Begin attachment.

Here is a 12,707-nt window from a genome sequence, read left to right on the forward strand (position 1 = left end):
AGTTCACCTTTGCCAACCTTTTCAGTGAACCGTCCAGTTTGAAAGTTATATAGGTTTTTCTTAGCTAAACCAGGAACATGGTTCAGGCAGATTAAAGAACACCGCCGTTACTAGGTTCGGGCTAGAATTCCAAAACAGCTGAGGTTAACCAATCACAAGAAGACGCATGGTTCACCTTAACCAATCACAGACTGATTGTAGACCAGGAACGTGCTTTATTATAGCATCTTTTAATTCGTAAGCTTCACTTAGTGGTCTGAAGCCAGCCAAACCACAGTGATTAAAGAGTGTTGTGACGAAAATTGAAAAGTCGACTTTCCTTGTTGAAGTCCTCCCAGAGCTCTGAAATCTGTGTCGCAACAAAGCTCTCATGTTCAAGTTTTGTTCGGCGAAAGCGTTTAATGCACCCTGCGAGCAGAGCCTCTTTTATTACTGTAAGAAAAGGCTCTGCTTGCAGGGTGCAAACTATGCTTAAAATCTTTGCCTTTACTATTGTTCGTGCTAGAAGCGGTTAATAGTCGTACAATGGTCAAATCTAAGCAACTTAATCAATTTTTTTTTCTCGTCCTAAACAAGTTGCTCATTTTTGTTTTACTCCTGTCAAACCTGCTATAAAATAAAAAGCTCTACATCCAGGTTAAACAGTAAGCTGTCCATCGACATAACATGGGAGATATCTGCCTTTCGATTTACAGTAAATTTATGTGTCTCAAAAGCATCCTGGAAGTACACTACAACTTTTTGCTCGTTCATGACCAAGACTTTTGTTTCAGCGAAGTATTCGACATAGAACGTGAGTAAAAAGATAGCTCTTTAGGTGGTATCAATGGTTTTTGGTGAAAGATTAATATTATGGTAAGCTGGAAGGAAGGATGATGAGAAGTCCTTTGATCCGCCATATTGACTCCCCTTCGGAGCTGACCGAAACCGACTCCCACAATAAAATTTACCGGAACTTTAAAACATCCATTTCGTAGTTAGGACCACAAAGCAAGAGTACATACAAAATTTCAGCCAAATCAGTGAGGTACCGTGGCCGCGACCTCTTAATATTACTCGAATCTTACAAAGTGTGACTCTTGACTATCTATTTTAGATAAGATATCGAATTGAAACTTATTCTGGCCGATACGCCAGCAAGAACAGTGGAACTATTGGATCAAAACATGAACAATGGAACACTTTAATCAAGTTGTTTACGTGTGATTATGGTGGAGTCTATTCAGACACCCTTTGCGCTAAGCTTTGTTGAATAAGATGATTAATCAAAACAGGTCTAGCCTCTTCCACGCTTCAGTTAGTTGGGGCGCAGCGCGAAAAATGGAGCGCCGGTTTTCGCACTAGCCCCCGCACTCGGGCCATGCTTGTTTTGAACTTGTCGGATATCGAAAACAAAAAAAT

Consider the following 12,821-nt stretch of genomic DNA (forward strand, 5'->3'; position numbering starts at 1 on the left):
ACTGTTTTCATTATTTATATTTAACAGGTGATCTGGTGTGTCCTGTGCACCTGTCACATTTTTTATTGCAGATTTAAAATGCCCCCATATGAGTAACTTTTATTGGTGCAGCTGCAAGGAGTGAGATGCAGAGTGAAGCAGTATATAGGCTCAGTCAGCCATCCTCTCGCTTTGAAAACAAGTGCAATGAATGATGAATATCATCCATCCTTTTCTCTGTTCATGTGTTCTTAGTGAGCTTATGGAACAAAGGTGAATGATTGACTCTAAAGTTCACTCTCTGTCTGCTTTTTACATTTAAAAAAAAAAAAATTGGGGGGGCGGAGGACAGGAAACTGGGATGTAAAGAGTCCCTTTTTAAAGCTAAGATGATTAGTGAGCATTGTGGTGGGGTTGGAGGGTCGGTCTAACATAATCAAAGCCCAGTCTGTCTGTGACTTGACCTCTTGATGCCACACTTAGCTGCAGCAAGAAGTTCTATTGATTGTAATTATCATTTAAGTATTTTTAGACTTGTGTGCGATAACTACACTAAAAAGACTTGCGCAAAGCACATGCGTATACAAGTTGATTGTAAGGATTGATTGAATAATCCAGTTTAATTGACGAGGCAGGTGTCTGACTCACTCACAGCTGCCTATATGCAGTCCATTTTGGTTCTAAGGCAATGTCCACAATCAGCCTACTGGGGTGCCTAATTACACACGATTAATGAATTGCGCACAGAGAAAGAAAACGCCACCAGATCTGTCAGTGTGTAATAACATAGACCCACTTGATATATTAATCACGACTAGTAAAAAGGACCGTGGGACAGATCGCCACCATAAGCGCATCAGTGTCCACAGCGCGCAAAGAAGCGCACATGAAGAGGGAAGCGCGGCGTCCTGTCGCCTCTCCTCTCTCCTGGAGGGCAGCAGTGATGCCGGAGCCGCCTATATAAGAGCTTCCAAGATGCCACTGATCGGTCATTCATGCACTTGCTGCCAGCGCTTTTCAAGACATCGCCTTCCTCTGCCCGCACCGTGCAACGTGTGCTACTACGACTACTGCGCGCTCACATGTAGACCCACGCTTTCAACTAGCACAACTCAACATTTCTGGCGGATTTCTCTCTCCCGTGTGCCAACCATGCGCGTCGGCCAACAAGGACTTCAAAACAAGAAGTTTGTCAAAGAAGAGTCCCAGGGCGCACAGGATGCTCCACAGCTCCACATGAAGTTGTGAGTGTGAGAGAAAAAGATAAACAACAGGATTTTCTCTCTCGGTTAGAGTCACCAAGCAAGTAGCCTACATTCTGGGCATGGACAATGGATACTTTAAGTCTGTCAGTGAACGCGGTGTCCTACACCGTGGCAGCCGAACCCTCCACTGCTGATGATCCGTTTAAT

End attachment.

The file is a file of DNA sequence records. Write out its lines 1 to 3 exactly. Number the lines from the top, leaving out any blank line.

Here is a 12,707-nt window from a genome sequence, read left to right on the forward strand (position 1 = left end):
AGTTCACCTTTGCCAACCTTTTCAGTGAACCGTCCAGTTTGAAAGTTATATAGGTTTTTCTTAGCTAAACCAGGAACATGGTTCAGGCAGATTAAAGAACACCGCCGTTACTAGGTTCGGGCTAGAATTCCAAAACAGCTGAGGTTAACCAATCACAAGAAGACGCATGGTTCACCTTAACCAATCACAGACTGATTGTAGACCAGGAACGTGCTTTATTATAGCATCTTTTAATTCGTAAGCTTCACTTAGTGGTCTGAAGCCAGCCAAACCACAGTGATTAAAGAGTGTTGTGACGAAAATTGAAAAGTCGACTTTCCTTGTTGAAGTCCTCCCAGAGCTCTGAAATCTGTGTCGCAACAAAGCTCTCATGTTCAAGTTTTGTTCGGCGAAAGCGTTTAATGCACCCTGCGAGCAGAGCCTCTTTTATTACTGTAAGAAAAGGCTCTGCTTGCAGGGTGCAAACTATGCTTAAAATCTTTGCCTTTACTATTGTTCGTGCTAGAAGCGGTTAATAGTCGTACAATGGTCAAATCTAAGCAACTTAATCAATTTTTTTTTCTCGTCCTAAACAAGTTGCTCATTTTTGTTTTACTCCTGTCAAACCTGCTATAAAATAAAAAGCTCTACATCCAGGTTAAACAGTAAGCTGTCCATCGACATAACATGGGAGATATCTGCCTTTCGATTTACAGTAAATTTATGTGTCTCAAAAGCATCCTGGAAGTACACTACAACTTTTTGCTCGTTCATGACCAAGACTTTTGTTTCAGCGAAGTATTCGACATAGAACGTGAGTAAAAAGATAGCTCTTTAGGTGGTATCAATGGTTTTTGGTGAAAGATTAATATTATGGTAAGCTGGAAGGAAGGATGATGAGAAGTCCTTTGATCCGCCATATTGACTCCCCTTCGGAGCTGACCGAAACCGACTCCCACAATAAAATTTACCGGAACTTTAAAACATCCATTTCGTAGTTAGGACCACAAAGCAAGAGTACATACAAAATTTCAGCCAAATCAGTGAGGTACCGTGGCCGCGACCTCTTAATATTACTCGAATCTTACAAAGTGTGACTCTTGACTATCTATTTTAGATAAGATATCGAATTGAAACTTATTCTGGCCGATACGCCAGCAAGAACAGTGGAACTATTGGATCAAAACATGAACAATGGAACACTTTAATCAAGTTGTTTACGTGTGATTATGGTGGAGTCTATTCAGACACCCTTTGCGCTAAGCTTTGTTGAATAAGATGATTAATCAAAACAGGTCTAGCCTCTTCCACGCTTCAGTTAGTTGGGGCGCAGCGCGAAAAATGGAGCGCCGGTTTTCGCACTAGCCCCCGCACTCGGGCCATGCTTGTTTTGAACTTGTCGGATATCGAAAACAAAAAAAT

Consider the following 12,821-nt stretch of genomic DNA (forward strand, 5'->3'; position numbering starts at 1 on the left):